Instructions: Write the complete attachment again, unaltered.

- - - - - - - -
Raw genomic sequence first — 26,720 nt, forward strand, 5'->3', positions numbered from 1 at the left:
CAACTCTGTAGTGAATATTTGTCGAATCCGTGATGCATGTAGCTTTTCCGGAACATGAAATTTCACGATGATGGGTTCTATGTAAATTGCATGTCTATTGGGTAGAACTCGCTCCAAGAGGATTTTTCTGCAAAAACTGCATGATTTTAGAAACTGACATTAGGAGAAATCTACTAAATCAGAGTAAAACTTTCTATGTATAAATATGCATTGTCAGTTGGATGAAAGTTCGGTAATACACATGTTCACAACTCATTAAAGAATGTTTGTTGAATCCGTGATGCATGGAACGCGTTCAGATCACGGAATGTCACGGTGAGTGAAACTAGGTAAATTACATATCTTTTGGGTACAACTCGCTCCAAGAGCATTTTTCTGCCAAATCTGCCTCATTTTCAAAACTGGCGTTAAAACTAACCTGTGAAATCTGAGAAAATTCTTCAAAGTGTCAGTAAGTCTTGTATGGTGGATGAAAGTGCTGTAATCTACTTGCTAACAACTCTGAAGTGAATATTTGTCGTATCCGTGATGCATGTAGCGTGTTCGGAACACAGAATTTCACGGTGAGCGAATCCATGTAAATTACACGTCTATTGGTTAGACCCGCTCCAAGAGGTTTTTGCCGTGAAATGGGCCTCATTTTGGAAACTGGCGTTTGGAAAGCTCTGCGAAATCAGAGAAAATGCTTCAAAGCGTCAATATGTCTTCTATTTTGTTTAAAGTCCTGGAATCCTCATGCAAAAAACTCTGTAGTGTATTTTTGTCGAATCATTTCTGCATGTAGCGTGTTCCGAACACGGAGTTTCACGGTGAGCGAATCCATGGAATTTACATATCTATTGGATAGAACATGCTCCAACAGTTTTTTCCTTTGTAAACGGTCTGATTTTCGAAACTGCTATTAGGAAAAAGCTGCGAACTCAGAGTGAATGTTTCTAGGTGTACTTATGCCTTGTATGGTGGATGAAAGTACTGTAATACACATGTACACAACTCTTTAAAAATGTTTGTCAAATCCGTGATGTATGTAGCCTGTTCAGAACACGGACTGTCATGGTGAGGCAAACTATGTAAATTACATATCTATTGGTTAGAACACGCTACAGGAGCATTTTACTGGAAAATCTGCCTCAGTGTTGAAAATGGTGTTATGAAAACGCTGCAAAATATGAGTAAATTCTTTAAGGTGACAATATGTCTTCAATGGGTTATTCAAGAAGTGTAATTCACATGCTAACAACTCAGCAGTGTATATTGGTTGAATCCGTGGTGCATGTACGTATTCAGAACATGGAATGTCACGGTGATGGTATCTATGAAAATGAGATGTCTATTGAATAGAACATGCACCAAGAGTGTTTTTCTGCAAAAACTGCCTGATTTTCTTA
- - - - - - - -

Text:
Raw genomic sequence first — 26,720 nt, forward strand, 5'->3', positions numbered from 1 at the left:
CAACTCTGTAGTGAATATTTGTCGAATCCGTGATGCATGTAGCTTTTCCGGAACATGAAATTTCACGATGATGGGTTCTATGTAAATTGCATGTCTATTGGGTAGAACTCGCTCCAAGAGGATTTTTCTGCAAAAACTGCATGATTTTAGAAACTGACATTAGGAGAAATCTACTAAATCAGAGTAAAACTTTCTATGTATAAATATGCATTGTCAGTTGGATGAAAGTTCGGTAATACACATGTTCACAACTCATTAAAGAATGTTTGTTGAATCCGTGATGCATGGAACGCGTTCAGATCACGGAATGTCACGGTGAGTGAAACTAGGTAAATTACATATCTTTTGGGTACAACTCGCTCCAAGAGCATTTTTCTGCCAAATCTGCCTCATTTTCAAAACTGGCGTTAAAACTAACCTGTGAAATCTGAGAAAATTCTTCAAAGTGTCAGTAAGTCTTGTATGGTGGATGAAAGTGCTGTAATCTACTTGCTAACAACTCTGAAGTGAATATTTGTCGTATCCGTGATGCATGTAGCGTGTTCGGAACACAGAATTTCACGGTGAGCGAATCCATGTAAATTACACGTCTATTGGTTAGACCCGCTCCAAGAGGTTTTTGCCGTGAAATGGGCCTCATTTTGGAAACTGGCGTTTGGAAAGCTCTGCGAAATCAGAGAAAATGCTTCAAAGCGTCAATATGTCTTCTATTTTGTTTAAAGTCCTGGAATCCTCATGCAAAAAACTCTGTAGTGTATTTTTGTCGAATCATTTCTGCATGTAGCGTGTTCCGAACACGGAGTTTCACGGTGAGCGAATCCATGGAATTTACATATCTATTGGATAGAACATGCTCCAACAGTTTTTTCCTTTGTAAACGGTCTGATTTTCGAAACTGCTATTAGGAAAAAGCTGCGAACTCAGAGTGAATGTTTCTAGGTGTACTTATGCCTTGTATGGTGGATGAAAGTACTGTAATACACATGTACACAACTCTTTAAAAATGTTTGTCAAATCCGTGATGTATGTAGCCTGTTCAGAACACGGACTGTCATGGTGAGGCAAACTATGTAAATTACATATCTATTGGTTAGAACACGCTACAGGAGCATTTTACTGGAAAATCTGCCTCAGTGTTGAAAATGGTGTTATGAAAACGCTGCAAAATATGAGTAAATTCTTTAAGGTGACAATATGTCTTCAATGGGTTATTCAAGAAGTGTAATTCACATGCTAACAACTCAGCAGTGTATATTGGTTGAATCCGTGGTGCATGTACGTATTCAGAACATGGAATGTCACGGTGATGGTATCTATGAAAATGAGATGTCTATTGAATAGAACATGCACCAAGAGTGTTTTTCTGCAAAAACTGCCTGATTTTCTTA